When two poor greasers, Johnny, and Ponyboy are assaulted by a vicious gang, the socs, and Johnny kills one of the attackers, tension begins to mount between the two rival gangs, setting off a turbulent chain of events.
Francis Ford Coppola
C. Thomas Howell,
Lou is a small time gangster, who thinks he used to be something big. He meets up with a younger girl, Sally, who is learning to be a croupier. Her husband turns up with drugs he has stolen... See full summary »
This movie is a stark portrayal of life among a group of heroin addicts who hang out in "Needle Park" in New York City. Played against this setting is a low-key love story between Bobby, a ... See full summary »
Thirteen years after WWII a concentration camp survivor (Rampling) and her tormentor, currently the night porter at a Vienna hotel, meet again and fall back into their sado-masochistic ... See full summary »
Two convicts break out of Mississippi State Penitentiary in 1936 to join a third on a long spree of bank robbing, their special talent and claim to fame. The youngest of the three falls in ... See full summary »
Louis Mahe is a tobacco planter at Reunion Island. He is waiting for Julie Roussel to marry her. He only knows her by mail. The woman that comes does not like the picture he got, but he ... See full summary »
Based on "Sister of the Road," the fictionalized autobiography of radical and transient Bertha Thompson as written by physician Dr. Ben L. Reitman, 'Boxcar' Bertha Thompson, a woman labor organizer in Arkansas during the violence-filled Depression of the early '30's meets up with rabble-rousing union man 'Big' Bill Shelly and they team up to fight the corrupt railroad establishment and she is eventually sucked into a life of crime with him. Written by
The Reader Railroad was the actual name of the railroad where the train scenes were filmed. It opened in 1889 and is still in business, used at various times for freight, tourism, and movie service. At the time of filming, it was still regularly using vintage equipment, most notably steam locomotives. See more »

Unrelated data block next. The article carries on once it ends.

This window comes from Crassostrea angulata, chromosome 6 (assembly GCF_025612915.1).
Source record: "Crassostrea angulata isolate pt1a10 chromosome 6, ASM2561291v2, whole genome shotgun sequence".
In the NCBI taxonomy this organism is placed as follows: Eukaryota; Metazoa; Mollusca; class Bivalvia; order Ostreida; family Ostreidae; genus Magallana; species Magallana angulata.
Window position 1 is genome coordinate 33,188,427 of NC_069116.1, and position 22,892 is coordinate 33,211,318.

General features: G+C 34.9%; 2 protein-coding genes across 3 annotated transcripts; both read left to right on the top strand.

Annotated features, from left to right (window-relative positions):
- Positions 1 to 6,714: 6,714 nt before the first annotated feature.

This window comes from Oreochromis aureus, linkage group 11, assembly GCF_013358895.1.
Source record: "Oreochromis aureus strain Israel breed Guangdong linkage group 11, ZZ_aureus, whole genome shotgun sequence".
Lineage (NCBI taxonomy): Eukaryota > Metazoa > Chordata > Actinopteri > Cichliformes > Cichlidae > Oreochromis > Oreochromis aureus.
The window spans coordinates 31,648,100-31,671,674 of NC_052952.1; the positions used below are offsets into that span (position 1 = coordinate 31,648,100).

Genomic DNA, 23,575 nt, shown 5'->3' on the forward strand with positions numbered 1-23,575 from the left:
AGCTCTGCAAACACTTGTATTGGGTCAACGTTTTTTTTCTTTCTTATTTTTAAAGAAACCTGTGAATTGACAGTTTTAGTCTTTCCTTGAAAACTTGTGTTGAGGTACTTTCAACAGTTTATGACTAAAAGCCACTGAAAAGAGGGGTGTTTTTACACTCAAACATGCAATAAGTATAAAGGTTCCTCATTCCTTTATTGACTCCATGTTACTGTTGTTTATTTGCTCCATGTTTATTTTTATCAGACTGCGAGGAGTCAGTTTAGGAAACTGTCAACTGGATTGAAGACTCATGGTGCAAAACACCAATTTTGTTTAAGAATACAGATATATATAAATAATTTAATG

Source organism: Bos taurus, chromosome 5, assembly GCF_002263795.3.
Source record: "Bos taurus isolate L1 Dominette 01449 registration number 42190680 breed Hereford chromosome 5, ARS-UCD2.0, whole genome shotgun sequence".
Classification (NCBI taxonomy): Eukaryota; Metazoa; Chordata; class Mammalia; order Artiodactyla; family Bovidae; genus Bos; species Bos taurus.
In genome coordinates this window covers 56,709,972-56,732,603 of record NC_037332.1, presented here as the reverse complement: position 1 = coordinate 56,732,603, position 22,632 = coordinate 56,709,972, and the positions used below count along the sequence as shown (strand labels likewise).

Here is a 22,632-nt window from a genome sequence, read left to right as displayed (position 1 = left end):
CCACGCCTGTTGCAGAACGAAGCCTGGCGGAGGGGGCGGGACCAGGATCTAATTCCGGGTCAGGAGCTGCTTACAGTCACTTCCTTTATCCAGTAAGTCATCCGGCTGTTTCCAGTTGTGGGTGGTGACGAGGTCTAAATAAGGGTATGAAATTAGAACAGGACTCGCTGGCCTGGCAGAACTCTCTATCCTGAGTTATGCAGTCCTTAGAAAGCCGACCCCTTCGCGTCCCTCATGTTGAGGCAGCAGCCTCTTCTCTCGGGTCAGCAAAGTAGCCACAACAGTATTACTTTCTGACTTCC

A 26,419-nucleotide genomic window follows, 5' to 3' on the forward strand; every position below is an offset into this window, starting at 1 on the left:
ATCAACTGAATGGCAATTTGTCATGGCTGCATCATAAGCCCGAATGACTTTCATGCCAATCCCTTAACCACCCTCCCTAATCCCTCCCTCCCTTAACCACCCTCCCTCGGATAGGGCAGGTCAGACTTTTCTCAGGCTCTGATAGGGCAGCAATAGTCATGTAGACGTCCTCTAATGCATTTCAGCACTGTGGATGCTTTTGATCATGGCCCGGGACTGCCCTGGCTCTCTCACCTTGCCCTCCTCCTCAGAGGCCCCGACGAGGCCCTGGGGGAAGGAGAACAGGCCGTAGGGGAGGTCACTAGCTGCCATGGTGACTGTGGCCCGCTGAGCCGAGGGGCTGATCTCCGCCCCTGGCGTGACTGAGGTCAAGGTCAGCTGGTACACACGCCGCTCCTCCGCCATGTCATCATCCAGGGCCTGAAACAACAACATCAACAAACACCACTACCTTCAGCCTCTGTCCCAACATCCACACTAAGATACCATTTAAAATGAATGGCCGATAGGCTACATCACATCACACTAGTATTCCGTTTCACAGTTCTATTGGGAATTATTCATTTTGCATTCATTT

At the beginning of the film, when the biplane lands on the grassy field, the sound of airplane wheels landing on a cement runway is clearly heard. See more »
Martin Scorsese got hired by Roger Corman, I presume, to make this "based on true story" movie of a boxcar thief and robber named Bertha whom with some other robbers stole their way into a small piece in history but got into strife towards the end. It isn't one of his best pictures since he really was just the director and the script and the actors did more work than he needed to do on the picture. Like The Color of Money, it's a film that if he didn't direct it it wouldn't of made much of a difference in the outcome.
Still, give credit where credit is due, and those (very few I might think) that heard what Cassavettes said to Scoresese after the movie got released (he told Marty that it was a piece of s*** and to work on something better- which he did with Mean Streets) should disregard it. Overall, Boxcar Bertha is a watchable and good piece of cinema with some decent performances and an overall feel that works in it's "tradition of Bonnie & Clyde" genre. Hershey and Carradine are also good. Just don't expect anything ground-breaking, unlike the next 5 out of 6 movies Scorsese would make in the next eight years after this. B+
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